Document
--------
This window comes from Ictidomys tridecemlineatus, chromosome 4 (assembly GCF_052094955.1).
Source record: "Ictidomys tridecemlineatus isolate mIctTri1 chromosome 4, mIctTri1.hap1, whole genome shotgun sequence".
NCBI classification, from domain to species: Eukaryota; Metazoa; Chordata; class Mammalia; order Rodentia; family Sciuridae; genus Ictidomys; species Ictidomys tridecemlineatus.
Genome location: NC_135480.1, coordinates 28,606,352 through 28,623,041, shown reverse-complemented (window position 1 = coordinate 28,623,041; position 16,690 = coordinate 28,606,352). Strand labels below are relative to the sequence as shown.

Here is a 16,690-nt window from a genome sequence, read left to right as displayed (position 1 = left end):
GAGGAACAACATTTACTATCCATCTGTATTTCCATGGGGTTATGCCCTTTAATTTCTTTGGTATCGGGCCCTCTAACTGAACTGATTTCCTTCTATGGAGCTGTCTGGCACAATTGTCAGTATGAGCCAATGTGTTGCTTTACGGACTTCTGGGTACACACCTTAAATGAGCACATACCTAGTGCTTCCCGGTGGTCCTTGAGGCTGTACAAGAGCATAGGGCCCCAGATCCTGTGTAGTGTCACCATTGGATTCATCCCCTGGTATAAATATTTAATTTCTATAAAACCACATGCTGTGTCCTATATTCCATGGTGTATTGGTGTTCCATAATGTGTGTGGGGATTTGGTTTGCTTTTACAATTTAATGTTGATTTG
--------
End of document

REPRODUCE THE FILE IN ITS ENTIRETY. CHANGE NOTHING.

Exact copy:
This window comes from Ictidomys tridecemlineatus, chromosome 4 (assembly GCF_052094955.1).
Source record: "Ictidomys tridecemlineatus isolate mIctTri1 chromosome 4, mIctTri1.hap1, whole genome shotgun sequence".
NCBI classification, from domain to species: Eukaryota; Metazoa; Chordata; class Mammalia; order Rodentia; family Sciuridae; genus Ictidomys; species Ictidomys tridecemlineatus.
Genome location: NC_135480.1, coordinates 28,606,352 through 28,623,041, shown reverse-complemented (window position 1 = coordinate 28,623,041; position 16,690 = coordinate 28,606,352). Strand labels below are relative to the sequence as shown.

Here is a 16,690-nt window from a genome sequence, read left to right as displayed (position 1 = left end):
GAGGAACAACATTTACTATCCATCTGTATTTCCATGGGGTTATGCCCTTTAATTTCTTTGGTATCGGGCCCTCTAACTGAACTGATTTCCTTCTATGGAGCTGTCTGGCACAATTGTCAGTATGAGCCAATGTGTTGCTTTACGGACTTCTGGGTACACACCTTAAATGAGCACATACCTAGTGCTTCCCGGTGGTCCTTGAGGCTGTACAAGAGCATAGGGCCCCAGATCCTGTGTAGTGTCACCATTGGATTCATCCCCTGGTATAAATATTTAATTTCTATAAAACCACATGCTGTGTCCTATATTCCATGGTGTATTGGTGTTCCATAATGTGTGTGGGGATTTGGTTTGCTTTTACAATTTAATGTTGATTTG